The McLennan County Commissioners and the Texas Attorney General's Office have reached an agreement about the gun ban signs outside of the courthouse.
County commissioners said they met with representatives from the AG's office for about three and a half hours last Wednesday and gave them a tour of the McLennan County courthouse. After the tour, the county informed the Attorney General's Office of their preliminary plan to relocate the district attorney's pre-trial diversion and hot check department to the administrative office area of the old McLennan County Sheriff's Office adjacent to the courthouse annex. The new location would also create a more accessible public entrance at Columbus Avenue.
In a letter dated April 15, the AG's office said with those plans in place, the county would be in compliance with state law and they do not need to take the "no weapons" signs down. The letter states that the AG's office will not file suit or seek the collection of civil penalties.
"Our stance from the beginning is that it seems somewhat vague and we felt that if we could have a dialogue with the AG's office and share with how we actually function here in McLennan County that we could reach some sort of compromise as we have," said McLennan County Commissioner Precinct 4 Ben Perry. "This is a result of good government. The state being willing to work with a county government. Good dialogue, good conversation and a reasonable compromise has been achieved."
McLennan County Judge Scott Felton said if an agreement hadn't been reached, the county would have to pay thousands of dollars.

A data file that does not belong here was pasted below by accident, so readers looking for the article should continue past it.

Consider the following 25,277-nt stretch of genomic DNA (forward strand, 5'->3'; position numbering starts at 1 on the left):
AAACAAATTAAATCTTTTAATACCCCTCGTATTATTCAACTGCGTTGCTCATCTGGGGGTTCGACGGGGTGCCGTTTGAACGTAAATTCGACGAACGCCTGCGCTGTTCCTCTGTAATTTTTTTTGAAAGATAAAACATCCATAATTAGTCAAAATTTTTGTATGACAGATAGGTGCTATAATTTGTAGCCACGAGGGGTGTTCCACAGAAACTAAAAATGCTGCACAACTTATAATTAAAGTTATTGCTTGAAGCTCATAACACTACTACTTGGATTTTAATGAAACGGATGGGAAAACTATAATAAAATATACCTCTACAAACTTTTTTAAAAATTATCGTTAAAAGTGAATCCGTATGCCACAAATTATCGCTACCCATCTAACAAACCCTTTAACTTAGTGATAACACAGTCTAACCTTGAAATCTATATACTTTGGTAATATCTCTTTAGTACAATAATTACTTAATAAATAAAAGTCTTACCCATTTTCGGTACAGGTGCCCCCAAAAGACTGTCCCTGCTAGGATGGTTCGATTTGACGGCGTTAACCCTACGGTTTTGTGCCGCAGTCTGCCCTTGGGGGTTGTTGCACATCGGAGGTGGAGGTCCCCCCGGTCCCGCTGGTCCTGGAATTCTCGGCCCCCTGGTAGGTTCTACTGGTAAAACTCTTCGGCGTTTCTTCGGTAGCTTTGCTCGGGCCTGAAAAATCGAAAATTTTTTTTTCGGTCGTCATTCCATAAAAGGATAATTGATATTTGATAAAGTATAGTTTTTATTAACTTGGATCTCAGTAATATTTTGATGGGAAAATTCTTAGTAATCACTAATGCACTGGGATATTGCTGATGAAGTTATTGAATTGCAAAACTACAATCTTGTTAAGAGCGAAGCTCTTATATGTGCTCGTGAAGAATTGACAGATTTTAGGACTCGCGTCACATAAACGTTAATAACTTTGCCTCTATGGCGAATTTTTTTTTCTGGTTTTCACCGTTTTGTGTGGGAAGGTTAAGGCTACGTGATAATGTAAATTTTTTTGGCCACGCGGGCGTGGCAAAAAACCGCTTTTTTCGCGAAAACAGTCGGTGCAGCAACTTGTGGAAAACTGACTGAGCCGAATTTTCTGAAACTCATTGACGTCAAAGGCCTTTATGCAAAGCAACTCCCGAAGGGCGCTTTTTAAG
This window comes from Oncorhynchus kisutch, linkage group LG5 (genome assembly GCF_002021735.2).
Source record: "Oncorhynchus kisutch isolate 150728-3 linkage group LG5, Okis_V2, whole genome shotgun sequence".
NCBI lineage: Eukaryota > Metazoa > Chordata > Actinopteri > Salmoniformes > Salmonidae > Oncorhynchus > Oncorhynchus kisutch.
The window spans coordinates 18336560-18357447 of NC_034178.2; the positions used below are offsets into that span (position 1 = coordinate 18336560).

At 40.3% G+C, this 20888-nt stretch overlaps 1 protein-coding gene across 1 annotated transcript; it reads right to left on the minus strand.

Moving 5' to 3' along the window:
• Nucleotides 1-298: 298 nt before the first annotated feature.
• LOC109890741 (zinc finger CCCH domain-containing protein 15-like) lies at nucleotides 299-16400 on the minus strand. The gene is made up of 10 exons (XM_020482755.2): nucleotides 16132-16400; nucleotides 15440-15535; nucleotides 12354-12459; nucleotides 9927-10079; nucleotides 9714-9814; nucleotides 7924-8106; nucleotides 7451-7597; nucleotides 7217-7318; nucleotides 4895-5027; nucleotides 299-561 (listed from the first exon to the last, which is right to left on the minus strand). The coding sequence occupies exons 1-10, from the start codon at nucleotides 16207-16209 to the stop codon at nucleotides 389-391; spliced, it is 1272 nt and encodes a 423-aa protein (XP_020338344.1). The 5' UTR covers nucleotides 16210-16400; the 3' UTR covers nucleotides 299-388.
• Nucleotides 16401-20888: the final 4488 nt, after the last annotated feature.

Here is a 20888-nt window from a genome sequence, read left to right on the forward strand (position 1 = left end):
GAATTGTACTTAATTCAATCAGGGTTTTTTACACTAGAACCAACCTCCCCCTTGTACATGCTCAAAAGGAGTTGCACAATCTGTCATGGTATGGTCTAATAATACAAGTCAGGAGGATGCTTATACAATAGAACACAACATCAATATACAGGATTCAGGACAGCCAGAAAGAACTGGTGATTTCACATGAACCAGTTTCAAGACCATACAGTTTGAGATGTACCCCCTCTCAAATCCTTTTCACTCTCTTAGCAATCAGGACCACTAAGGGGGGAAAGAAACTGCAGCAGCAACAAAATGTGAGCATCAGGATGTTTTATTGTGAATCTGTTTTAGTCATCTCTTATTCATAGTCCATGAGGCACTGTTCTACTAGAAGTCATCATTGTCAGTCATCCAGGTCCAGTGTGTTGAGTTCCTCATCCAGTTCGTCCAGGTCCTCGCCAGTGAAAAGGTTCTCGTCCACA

"Our cost for additional security would have been tremendous," said Felton. "In just a few short years it would have been in the millions of dollars range."
Felton said he and the county commissioners are relieved they reached an agreement with the AG's office.
On March 30th, the Texas Attorney General's office sent a letter to Judge Felton stating that the "no weapons" signs posted outside of the courthouse prohibiting weapons in the building were in violation of state law.
The letter said, "Although both the courthouse and annex house government courts, such as district courts and county courts-at-law, not all of the offices located in the courthouse or the annex are offices essential to the operation of the courts."
The letter added that the commissioner's court and the district attorney's offices, for instance, are not judicial county administrative offices according to Penal Code.
The county was given 15 days to respond or comply to the letter.
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